A WIRRAL couple who offered their dream family home as a raffle prize are now "living on the breadline" after the failure of the competition.

Howard and Marie Lipsey set up the special contest in a bid to beat the credit crunch and declining property prices.

For a £25 ticket, punters were in with a chance of winning the six-bedroomed house in West Kirby, which was originally valued for £725,000 in 2006.

However, complications with the Gambling Commission meant the Lipseys' raffle had to be put on hold just weeks after its launch.

Now the family receive regular threats from angry ticket holders wanting their money back after Mr Lipsey was forced to scrap the competition due to re-launch costs and limited time before the closing date.

Mr Lipsey, a father-of-three, had wanted to mirror the success of a similar competition in Devon where a couple raffled off their £1 million country retreat, complete with fishing lake and holiday lodges.

But the Commission highlighted problems to do with the "skill-based" question used for the entrants, and by the time Mr Lipsey was given the green light to resume tickets sales five months later, interest had dwindled.

He said: "It has turned into a living nightmare. At first we thought it was an excellent way to beat the recession and the plunging housing market.

"We had seen the news coverage of the raffle in Devon, and thought why not?

"We thought maybe we could ride on the back of their idea and repeat their success up here.

"But by the time we were given the go-ahead again, too much time had lapsed to relaunch the project. We had only managed to sell 400 tickets, making just £10,000.

"That money barely covered the costs of setting up in the first place. And we found ourselves in an awful position."

Mr Lipsey, a former property director, vowed to reimburse every ticket holder but soon found himself struggling to make ends meet.

After putting the house back on the market for a reduced cost of £595,000, the family are hoping they will be able to sell up quickly and pay back competition entrants.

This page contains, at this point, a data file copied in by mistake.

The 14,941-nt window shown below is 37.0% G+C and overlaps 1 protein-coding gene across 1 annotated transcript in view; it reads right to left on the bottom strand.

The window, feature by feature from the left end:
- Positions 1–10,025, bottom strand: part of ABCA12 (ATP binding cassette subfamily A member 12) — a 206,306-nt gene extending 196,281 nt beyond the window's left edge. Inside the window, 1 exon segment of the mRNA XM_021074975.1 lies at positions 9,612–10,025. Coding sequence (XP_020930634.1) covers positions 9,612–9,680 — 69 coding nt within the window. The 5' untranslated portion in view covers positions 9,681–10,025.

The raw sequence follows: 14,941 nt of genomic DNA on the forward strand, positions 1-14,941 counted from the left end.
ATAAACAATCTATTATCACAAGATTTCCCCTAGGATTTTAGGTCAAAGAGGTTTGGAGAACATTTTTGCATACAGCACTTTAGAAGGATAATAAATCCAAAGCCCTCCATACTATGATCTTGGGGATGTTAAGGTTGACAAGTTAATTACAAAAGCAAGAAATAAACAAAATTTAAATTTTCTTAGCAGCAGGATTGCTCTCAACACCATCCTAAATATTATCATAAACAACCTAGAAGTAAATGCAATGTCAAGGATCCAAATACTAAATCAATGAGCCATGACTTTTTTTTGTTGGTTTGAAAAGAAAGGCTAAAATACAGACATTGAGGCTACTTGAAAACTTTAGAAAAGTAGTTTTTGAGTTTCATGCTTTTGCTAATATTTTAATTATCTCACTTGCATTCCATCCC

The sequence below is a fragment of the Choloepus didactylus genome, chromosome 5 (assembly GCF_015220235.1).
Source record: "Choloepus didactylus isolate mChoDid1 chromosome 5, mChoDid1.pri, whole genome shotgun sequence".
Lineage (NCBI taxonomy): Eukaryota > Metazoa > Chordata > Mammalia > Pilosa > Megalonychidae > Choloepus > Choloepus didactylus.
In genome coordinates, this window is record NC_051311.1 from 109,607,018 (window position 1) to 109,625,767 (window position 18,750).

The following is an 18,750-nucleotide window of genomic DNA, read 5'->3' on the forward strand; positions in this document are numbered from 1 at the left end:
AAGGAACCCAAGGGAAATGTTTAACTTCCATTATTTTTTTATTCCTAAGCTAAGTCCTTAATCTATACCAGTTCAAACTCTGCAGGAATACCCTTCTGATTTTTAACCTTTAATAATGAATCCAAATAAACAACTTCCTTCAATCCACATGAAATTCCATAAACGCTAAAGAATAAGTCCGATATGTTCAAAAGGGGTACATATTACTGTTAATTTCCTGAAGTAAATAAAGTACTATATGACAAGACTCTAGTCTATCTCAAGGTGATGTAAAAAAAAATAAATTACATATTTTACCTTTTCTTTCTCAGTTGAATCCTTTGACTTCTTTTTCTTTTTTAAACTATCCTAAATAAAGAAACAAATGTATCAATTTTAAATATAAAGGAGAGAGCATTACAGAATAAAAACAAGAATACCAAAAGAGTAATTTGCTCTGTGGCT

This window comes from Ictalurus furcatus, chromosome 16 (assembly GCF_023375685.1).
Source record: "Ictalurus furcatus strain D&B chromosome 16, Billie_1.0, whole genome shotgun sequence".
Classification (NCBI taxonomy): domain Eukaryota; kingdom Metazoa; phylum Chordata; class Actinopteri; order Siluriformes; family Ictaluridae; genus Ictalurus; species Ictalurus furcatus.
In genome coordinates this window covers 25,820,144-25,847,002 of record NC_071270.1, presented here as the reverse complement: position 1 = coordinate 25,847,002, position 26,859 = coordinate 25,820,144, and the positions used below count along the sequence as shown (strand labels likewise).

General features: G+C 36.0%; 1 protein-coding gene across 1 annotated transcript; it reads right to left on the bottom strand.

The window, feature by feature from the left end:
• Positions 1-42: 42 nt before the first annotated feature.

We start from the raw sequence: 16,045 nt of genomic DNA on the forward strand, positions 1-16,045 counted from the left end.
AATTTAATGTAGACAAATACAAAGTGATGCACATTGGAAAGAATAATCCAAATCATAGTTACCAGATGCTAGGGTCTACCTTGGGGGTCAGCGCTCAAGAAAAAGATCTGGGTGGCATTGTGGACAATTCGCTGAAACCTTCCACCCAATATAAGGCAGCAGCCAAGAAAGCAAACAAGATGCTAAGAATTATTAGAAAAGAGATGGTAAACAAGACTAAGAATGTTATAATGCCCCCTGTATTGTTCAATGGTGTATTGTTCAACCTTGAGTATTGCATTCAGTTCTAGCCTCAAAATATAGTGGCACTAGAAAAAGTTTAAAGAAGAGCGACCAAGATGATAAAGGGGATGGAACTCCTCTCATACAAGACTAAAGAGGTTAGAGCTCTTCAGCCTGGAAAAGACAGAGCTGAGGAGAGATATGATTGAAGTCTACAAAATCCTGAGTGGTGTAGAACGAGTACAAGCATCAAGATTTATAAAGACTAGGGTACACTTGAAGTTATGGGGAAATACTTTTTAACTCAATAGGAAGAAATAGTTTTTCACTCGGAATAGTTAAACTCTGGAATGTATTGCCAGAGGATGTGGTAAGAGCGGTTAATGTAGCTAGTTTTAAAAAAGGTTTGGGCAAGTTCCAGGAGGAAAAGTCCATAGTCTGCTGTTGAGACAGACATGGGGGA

However, Mr Lipsey told the Globe he has had a backlash from some entrants and would advise anyone thinking of launching a similar raffle to think twice.

He said: "We really are just getting by. My wife works part-time and I am constantly applying for jobs but as you can imagine, they are few and far between in the current climate.

"Any extra money we have we are using to give refunds to people and we are holding car boot sales to get the cash together.

"Some people have been great about the whole situation, we have had tonnes of messages of support and people telling us not to worry about getting the money back to them.

"However, I have received several threats and abusive e-mails.

"My wife cries herself to sleep every night and our four-year-old son wears clothes bought at boot sales.

"I am not looking for sympathy but just ask for people to bear with us until the house is sold.

"Of course, I understand completely the frustration that some entrants are feeling but they will get their money back as soon as our house is sold.

"We have drawn up a contract with our solicitor to say that once the sale goes through, all these people will be given a full refund.

"This is an awful situation to be in, it is not the ticket holders' fault, nor is it mine. But of course, I take responsibility and will not rest until everyone has their money.

"I deeply regret the way things have turned out and I would advise anyone thinking of raffling their home to think long and hard before doing so.

"The house in Devon was unique in that it had 11 acres of land and its own lake. It had small lodges which you could rent out to tourists. essentially, you were winning the lifestyle which that home offered.

"Who knows if we would have sold the 26,000 tickets we needed to break even if the contest had not been put on hold. We just want to wake up from this nightmare and get our lives back."

A spokesman for the Gambling Commission said: "The Commission does not in any circumstances 'approve' prize competitions which remain free of statutory control under the Gambling Act 2005.

"Organisers considering running a house competition should read the Commission's advice on prize competitions and free draws and take independent legal advice before proceeding."